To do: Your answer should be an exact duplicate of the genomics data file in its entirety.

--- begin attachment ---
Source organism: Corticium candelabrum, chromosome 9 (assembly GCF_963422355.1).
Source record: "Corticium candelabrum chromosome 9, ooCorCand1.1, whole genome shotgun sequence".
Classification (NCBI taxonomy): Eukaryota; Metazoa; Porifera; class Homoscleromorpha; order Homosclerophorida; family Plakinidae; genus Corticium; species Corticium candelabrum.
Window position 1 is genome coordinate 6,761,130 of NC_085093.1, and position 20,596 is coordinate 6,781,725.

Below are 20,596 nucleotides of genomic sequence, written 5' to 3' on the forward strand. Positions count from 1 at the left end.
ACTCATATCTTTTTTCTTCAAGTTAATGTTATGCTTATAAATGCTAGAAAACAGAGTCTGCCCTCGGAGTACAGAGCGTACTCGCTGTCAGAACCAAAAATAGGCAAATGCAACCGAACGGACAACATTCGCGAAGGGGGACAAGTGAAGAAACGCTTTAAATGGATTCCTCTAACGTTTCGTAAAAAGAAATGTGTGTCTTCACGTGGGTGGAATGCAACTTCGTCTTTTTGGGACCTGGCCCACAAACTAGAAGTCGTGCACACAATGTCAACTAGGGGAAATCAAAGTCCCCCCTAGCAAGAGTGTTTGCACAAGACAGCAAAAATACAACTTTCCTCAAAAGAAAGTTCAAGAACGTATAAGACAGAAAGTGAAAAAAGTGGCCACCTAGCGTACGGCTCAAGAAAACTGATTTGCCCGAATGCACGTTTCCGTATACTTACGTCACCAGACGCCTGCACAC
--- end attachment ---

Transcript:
Source organism: Corticium candelabrum, chromosome 9 (assembly GCF_963422355.1).
Source record: "Corticium candelabrum chromosome 9, ooCorCand1.1, whole genome shotgun sequence".
Classification (NCBI taxonomy): Eukaryota; Metazoa; Porifera; class Homoscleromorpha; order Homosclerophorida; family Plakinidae; genus Corticium; species Corticium candelabrum.
Window position 1 is genome coordinate 6,761,130 of NC_085093.1, and position 20,596 is coordinate 6,781,725.

Below are 20,596 nucleotides of genomic sequence, written 5' to 3' on the forward strand. Positions count from 1 at the left end.
ACTCATATCTTTTTTCTTCAAGTTAATGTTATGCTTATAAATGCTAGAAAACAGAGTCTGCCCTCGGAGTACAGAGCGTACTCGCTGTCAGAACCAAAAATAGGCAAATGCAACCGAACGGACAACATTCGCGAAGGGGGACAAGTGAAGAAACGCTTTAAATGGATTCCTCTAACGTTTCGTAAAAAGAAATGTGTGTCTTCACGTGGGTGGAATGCAACTTCGTCTTTTTGGGACCTGGCCCACAAACTAGAAGTCGTGCACACAATGTCAACTAGGGGAAATCAAAGTCCCCCCTAGCAAGAGTGTTTGCACAAGACAGCAAAAATACAACTTTCCTCAAAAGAAAGTTCAAGAACGTATAAGACAGAAAGTGAAAAAAGTGGCCACCTAGCGTACGGCTCAAGAAAACTGATTTGCCCGAATGCACGTTTCCGTATACTTACGTCACCAGACGCCTGCACAC